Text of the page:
programmable counter. By loading one set of bits into
the counter with the carry-out, the counter can be pro-
grammed to divide the clock by s, (Fclk/s), resulting in
a cycle rate of s/Fclk second. The first divider output,
Qa, normally looks like Fclk divided by 2. If the pro-
grammed value s is chosen such that a “1” is loaded
into the “a” divider (an odd number), then the Qa out-
put stays a “1” from the previous state. This puts one
more “1” in the Qa output than “0” for every cycle of the
counter. This unequal number of 1s and 0s will define a
Copyright 1997-2000 RF Micro Devices, Inc.
13-187
13



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TA0038 Datasheet

DC ACCURATE FSK MODULATOR

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TA0038
13
fractional number over the cycle rate of the pro-
grammed bits. Different programmed bits can generate
different fractional numbers and thus different synthe-
sized frequencies. If b is the number of bits in the
counter and s is the programmed word, then the frac-
tional number generated is:
# of Qa states per cycle = 2b-s
# of 0s per cycle = 2b-s-1
Then fractional n = 2b-s-1
The synthesized frequency can then be calculated as
F(ref)*(N+n). If s and n(s) represent the space fre-
quency and m and n(m) represent the mark frequency,
then the peak to peak frequency deviation can be cal-
culated as F(ref)*(n(s)-n(m)). This method can pro-
duce smaller deviations with fewer dividers than the
previous method but offers fewer selections from which
to chose.
A simple form of this technique is described in Figure
1. It is implemented with a 4-bit counter and the values
of s and m are chosen such that only 1 of the 4 bits is
different. Therefore, the data to be modulated onto the
carrier is used to set or clear that divider every cycle.
An infinite numbers of cycles can occur at either the
mark of space frequency without correction by the PLL
therefore making this modulator accurate down to DC.
Load
4 -b it
C o u n te r
A Qa
B Qb
C Qc
D Qd
C lk
C arry
Load out
Modulus
C on tro l
P re s c ale r
Div. by
N / N+1
Phase
D e te c to r
FSK O utput
VCO
R e fe re n c e
O scillator
Reference Oscillator
Load "5"
Carry out
Mod. control (Q a)
Load "7"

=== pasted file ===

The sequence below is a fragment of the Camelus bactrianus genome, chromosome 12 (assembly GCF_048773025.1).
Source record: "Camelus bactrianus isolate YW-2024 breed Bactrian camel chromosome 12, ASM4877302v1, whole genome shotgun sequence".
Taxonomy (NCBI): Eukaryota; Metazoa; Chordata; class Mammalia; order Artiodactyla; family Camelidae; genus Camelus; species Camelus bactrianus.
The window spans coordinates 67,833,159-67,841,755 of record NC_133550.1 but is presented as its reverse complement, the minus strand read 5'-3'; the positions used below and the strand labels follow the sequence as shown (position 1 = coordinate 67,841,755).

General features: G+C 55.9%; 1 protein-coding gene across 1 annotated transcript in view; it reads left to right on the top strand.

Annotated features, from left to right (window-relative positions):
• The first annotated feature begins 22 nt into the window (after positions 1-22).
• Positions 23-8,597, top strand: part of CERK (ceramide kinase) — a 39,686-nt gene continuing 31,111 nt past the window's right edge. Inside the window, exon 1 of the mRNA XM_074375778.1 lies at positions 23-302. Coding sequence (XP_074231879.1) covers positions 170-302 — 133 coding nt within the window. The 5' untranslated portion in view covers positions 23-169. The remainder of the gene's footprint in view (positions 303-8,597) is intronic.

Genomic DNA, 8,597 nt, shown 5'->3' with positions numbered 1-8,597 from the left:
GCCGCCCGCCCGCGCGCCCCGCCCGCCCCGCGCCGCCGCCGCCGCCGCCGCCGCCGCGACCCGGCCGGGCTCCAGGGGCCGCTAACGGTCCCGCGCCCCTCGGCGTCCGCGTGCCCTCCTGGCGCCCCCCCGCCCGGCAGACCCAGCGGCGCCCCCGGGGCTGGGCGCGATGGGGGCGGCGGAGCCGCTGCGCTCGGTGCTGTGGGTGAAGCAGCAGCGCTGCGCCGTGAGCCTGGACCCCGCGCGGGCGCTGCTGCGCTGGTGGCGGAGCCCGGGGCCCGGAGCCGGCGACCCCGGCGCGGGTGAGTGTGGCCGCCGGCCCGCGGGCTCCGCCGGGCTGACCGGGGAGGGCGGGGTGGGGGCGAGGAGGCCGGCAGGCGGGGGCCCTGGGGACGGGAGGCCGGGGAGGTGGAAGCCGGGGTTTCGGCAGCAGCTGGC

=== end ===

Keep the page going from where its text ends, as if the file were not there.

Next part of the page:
Carry out
Mod. control (Q a)
CDE F 5 6 7 8 9 ABCDE F 5 6 7 8 9
Duty Cycle 'n'= 5/11 = 0.454
CDE F 7 8 9 ABCDE F 7 8 9 ABCD
Duty Cycle 'n' = 4/9 = 0.444
Figure 1. DC Accurate FSK Modulator
In the example of Figure 1, a 4-bit counter is used to
control the divider ratio of the prescaler in a PLL syn-
thesizer. The Qa output toggles high and low except
when the carry out is asserted. Then the Qa output
stays high with the correct load value. For a loaded
value of ‘5’, the Qa output will be low for 5 out of the 11
states of the counter, (16 -5-1)/2. This sets up a ratio
or duty cycle of n=.454. The ‘B’ bit of the counter can
be changed from a 0 to a 1 to change the load value
from 5 to 7. In this case the Qa output is low for 4 out of
9 states, ((16-7-1)/2) for a duty cycle of n=.444. The
ratios modify the prescaler to produce an output fre-
quency with a fractional divide by ratio, that is 128.454
or 128.444. Therefore the output frequencies differ by
(128.454 - 128.444) times the reference oscillator. The
rate of change on the modulus control pin is very high
relative to the PLL loop bandwidth so the changes are
averaged or smoothed out over time.
A simple hardware implementation of a radio link using
this method is described here. A family of transmitter or
transceiver ICs from RF Micro Devices offer the inter-
nal PLL and dual modulus prescaler which can be
used in this design. The RF2513 was chosen to dem-
onstrate a simple low cost transmitter for USA ISM
band applications. The RF2513 contains all the active
circuitry necessary to implement a single IC FSK trans-
mitter; a reference crystal oscillator, PLL, dual modulus
prescaler, VCO, TX buffer amp, and PA. The RF2513
also has an internal varactor for tuning the VCO. By
using printed inductors for the resonators, the external
component count is minimized. A 74HC161 4-bit
counter is used to implement the counter and a
74HC04 is used for the necessary inversion to load the
counter and to buffer the reference oscillator used for
the clock. The schematic of the final circuit is shown in
Figure 2.
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Figure 2. Example Schematic of DC Accurate
Modulator
13-188
Copyright 1997-2000 RF Micro Devices, Inc.


Part Number TA0038
Description DC ACCURATE FSK MODULATOR
Maker RF
Total Page 6 Pages